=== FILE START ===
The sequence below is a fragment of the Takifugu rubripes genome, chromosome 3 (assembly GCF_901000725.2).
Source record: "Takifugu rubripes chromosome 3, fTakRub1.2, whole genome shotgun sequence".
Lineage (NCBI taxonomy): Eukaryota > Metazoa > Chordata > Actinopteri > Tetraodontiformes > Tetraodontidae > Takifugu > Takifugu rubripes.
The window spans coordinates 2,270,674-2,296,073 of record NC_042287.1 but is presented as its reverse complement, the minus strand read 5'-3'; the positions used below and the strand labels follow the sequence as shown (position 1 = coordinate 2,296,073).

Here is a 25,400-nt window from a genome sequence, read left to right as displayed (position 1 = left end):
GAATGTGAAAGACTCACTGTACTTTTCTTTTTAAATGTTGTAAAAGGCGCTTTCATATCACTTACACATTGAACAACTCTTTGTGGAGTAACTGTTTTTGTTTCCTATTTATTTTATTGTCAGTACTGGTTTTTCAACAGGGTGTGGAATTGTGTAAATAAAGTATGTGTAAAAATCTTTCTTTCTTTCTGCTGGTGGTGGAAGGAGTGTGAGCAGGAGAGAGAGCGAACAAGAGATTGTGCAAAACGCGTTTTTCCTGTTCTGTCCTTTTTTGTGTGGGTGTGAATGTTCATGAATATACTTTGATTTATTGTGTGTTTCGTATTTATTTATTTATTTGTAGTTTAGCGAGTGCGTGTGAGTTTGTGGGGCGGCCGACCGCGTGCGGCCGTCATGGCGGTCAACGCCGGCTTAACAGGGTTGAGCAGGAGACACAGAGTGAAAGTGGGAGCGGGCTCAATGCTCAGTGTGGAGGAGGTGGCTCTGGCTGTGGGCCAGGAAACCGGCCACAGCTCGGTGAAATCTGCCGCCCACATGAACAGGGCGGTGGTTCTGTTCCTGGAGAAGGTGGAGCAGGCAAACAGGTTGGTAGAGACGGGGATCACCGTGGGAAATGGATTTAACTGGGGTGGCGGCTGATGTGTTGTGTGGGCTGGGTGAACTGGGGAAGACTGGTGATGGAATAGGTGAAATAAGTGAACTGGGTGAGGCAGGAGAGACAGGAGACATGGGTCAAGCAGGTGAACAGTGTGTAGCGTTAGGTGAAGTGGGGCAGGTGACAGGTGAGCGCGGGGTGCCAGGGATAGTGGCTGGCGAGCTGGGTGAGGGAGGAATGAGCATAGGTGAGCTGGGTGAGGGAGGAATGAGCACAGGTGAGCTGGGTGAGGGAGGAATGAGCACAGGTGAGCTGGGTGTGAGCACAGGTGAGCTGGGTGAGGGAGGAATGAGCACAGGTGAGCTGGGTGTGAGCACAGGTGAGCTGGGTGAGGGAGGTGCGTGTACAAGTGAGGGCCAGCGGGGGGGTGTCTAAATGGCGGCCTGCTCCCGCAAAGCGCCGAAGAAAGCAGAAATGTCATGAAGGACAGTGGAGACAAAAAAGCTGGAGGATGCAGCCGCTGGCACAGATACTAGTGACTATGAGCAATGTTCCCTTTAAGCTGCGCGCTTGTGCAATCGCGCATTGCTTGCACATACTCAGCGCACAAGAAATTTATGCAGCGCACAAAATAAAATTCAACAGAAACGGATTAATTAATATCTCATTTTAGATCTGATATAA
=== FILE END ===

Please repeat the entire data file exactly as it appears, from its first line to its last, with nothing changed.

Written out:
The sequence below is a fragment of the Takifugu rubripes genome, chromosome 3 (assembly GCF_901000725.2).
Source record: "Takifugu rubripes chromosome 3, fTakRub1.2, whole genome shotgun sequence".
Lineage (NCBI taxonomy): Eukaryota > Metazoa > Chordata > Actinopteri > Tetraodontiformes > Tetraodontidae > Takifugu > Takifugu rubripes.
The window spans coordinates 2,270,674-2,296,073 of record NC_042287.1 but is presented as its reverse complement, the minus strand read 5'-3'; the positions used below and the strand labels follow the sequence as shown (position 1 = coordinate 2,296,073).

Here is a 25,400-nt window from a genome sequence, read left to right as displayed (position 1 = left end):
GAATGTGAAAGACTCACTGTACTTTTCTTTTTAAATGTTGTAAAAGGCGCTTTCATATCACTTACACATTGAACAACTCTTTGTGGAGTAACTGTTTTTGTTTCCTATTTATTTTATTGTCAGTACTGGTTTTTCAACAGGGTGTGGAATTGTGTAAATAAAGTATGTGTAAAAATCTTTCTTTCTTTCTGCTGGTGGTGGAAGGAGTGTGAGCAGGAGAGAGAGCGAACAAGAGATTGTGCAAAACGCGTTTTTCCTGTTCTGTCCTTTTTTGTGTGGGTGTGAATGTTCATGAATATACTTTGATTTATTGTGTGTTTCGTATTTATTTATTTATTTGTAGTTTAGCGAGTGCGTGTGAGTTTGTGGGGCGGCCGACCGCGTGCGGCCGTCATGGCGGTCAACGCCGGCTTAACAGGGTTGAGCAGGAGACACAGAGTGAAAGTGGGAGCGGGCTCAATGCTCAGTGTGGAGGAGGTGGCTCTGGCTGTGGGCCAGGAAACCGGCCACAGCTCGGTGAAATCTGCCGCCCACATGAACAGGGCGGTGGTTCTGTTCCTGGAGAAGGTGGAGCAGGCAAACAGGTTGGTAGAGACGGGGATCACCGTGGGAAATGGATTTAACTGGGGTGGCGGCTGATGTGTTGTGTGGGCTGGGTGAACTGGGGAAGACTGGTGATGGAATAGGTGAAATAAGTGAACTGGGTGAGGCAGGAGAGACAGGAGACATGGGTCAAGCAGGTGAACAGTGTGTAGCGTTAGGTGAAGTGGGGCAGGTGACAGGTGAGCGCGGGGTGCCAGGGATAGTGGCTGGCGAGCTGGGTGAGGGAGGAATGAGCATAGGTGAGCTGGGTGAGGGAGGAATGAGCACAGGTGAGCTGGGTGAGGGAGGAATGAGCACAGGTGAGCTGGGTGTGAGCACAGGTGAGCTGGGTGAGGGAGGAATGAGCACAGGTGAGCTGGGTGTGAGCACAGGTGAGCTGGGTGAGGGAGGTGCGTGTACAAGTGAGGGCCAGCGGGGGGGTGTCTAAATGGCGGCCTGCTCCCGCAAAGCGCCGAAGAAAGCAGAAATGTCATGAAGGACAGTGGAGACAAAAAAGCTGGAGGATGCAGCCGCTGGCACAGATACTAGTGACTATGAGCAATGTTCCCTTTAAGCTGCGCGCTTGTGCAATCGCGCATTGCTTGCACATACTCAGCGCACAAGAAATTTATGCAGCGCACAAAATAAAATTCAACAGAAACGGATTAATTAATATCTCATTTTAGATCTGATATAA